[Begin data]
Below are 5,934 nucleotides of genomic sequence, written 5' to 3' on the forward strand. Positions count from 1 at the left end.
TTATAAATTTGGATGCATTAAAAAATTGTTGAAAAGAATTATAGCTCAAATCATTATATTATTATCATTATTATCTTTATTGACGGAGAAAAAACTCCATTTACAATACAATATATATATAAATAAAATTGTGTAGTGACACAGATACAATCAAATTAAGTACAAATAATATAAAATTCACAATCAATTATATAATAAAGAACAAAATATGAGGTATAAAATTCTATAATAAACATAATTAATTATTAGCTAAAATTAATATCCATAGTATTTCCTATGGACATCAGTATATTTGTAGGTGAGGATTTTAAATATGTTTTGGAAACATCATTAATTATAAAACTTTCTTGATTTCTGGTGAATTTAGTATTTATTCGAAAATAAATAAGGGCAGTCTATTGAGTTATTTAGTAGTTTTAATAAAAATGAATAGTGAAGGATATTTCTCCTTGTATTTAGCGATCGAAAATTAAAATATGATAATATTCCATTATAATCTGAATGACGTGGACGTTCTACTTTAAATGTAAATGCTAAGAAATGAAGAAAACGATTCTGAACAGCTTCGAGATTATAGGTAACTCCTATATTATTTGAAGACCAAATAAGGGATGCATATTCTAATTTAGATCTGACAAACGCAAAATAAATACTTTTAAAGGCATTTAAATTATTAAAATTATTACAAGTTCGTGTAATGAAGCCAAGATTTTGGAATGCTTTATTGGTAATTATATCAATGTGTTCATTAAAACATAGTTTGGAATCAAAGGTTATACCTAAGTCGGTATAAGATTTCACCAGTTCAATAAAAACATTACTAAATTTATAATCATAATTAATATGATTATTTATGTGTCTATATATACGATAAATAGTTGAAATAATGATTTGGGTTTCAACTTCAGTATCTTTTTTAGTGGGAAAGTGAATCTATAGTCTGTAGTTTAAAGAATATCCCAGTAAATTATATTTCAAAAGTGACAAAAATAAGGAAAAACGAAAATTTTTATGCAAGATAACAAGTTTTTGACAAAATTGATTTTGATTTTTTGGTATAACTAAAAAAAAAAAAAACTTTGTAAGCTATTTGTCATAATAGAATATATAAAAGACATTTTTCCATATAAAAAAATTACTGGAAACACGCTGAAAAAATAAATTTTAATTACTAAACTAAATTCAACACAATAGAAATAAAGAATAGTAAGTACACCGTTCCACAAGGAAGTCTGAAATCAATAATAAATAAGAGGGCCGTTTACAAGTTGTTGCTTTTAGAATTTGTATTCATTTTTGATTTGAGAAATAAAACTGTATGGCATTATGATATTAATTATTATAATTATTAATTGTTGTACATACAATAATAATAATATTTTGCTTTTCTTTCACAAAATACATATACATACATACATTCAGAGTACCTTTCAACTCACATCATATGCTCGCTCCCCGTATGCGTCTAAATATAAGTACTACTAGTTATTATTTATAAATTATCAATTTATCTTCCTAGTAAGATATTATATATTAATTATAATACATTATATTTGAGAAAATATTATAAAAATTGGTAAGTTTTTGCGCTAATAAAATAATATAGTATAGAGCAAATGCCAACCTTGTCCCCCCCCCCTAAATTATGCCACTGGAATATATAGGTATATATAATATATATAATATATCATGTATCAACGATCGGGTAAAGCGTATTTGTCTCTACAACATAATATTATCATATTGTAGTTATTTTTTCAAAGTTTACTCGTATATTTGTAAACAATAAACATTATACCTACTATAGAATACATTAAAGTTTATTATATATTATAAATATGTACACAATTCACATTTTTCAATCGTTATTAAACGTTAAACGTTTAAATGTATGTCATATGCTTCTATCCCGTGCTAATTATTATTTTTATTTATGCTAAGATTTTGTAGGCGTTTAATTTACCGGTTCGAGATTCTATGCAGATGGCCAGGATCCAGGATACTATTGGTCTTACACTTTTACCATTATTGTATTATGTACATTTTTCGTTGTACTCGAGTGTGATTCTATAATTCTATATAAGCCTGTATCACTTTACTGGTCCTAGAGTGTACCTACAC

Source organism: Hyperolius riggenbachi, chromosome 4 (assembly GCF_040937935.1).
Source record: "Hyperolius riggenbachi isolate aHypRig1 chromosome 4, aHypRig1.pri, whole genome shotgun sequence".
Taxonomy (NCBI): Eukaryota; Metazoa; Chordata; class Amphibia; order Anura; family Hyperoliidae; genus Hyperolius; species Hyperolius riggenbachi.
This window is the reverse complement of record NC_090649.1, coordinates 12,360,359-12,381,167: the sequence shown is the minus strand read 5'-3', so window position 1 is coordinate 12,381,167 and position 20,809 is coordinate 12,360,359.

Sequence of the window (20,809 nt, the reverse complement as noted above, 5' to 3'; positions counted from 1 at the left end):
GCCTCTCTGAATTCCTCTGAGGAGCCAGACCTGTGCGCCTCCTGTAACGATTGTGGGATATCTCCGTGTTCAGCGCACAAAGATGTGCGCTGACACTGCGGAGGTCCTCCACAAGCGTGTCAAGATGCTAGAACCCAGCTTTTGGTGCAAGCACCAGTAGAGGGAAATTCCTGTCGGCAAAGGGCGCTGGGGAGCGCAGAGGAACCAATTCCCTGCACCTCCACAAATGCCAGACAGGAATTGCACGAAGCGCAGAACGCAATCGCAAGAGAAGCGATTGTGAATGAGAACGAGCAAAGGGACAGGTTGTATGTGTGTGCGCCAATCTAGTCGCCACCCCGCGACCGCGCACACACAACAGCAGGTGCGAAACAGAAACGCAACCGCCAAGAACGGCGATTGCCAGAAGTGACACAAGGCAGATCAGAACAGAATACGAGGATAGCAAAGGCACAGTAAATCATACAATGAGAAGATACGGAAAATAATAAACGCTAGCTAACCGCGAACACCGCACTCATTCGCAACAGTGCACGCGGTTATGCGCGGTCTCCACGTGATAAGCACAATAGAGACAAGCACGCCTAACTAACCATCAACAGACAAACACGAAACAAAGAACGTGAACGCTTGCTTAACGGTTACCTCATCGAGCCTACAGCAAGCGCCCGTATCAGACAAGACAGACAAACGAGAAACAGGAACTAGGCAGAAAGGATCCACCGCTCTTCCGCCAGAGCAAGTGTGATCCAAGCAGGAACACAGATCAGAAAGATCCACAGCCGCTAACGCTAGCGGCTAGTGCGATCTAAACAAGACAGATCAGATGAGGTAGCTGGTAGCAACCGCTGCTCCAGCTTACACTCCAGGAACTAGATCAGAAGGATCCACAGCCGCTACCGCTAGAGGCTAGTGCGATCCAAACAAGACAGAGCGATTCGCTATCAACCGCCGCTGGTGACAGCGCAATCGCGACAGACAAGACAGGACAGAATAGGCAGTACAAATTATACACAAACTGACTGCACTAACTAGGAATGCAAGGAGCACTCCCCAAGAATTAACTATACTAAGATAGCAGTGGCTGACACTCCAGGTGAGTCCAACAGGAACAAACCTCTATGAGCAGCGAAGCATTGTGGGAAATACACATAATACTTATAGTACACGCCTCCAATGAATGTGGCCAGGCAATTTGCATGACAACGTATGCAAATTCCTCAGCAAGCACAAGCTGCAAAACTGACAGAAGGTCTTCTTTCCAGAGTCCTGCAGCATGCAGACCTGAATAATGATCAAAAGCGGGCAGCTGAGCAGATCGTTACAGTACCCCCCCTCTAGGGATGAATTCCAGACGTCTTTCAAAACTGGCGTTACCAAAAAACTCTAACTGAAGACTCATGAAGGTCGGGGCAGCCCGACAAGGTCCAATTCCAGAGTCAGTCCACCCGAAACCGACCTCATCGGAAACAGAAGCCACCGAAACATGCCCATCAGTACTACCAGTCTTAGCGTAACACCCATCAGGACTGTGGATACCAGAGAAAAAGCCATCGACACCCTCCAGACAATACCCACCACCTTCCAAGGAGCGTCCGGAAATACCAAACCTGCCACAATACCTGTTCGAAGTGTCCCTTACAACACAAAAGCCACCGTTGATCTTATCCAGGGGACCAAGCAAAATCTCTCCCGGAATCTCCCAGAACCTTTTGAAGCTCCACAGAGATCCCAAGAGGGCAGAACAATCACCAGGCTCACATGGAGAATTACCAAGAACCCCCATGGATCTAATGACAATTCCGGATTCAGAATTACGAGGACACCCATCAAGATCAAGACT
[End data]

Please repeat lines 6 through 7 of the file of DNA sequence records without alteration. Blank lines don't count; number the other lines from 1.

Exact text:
This window is the reverse complement of record NC_090649.1, coordinates 12,360,359-12,381,167: the sequence shown is the minus strand read 5'-3', so window position 1 is coordinate 12,381,167 and position 20,809 is coordinate 12,360,359.

Sequence of the window (20,809 nt, the reverse complement as noted above, 5' to 3'; positions counted from 1 at the left end):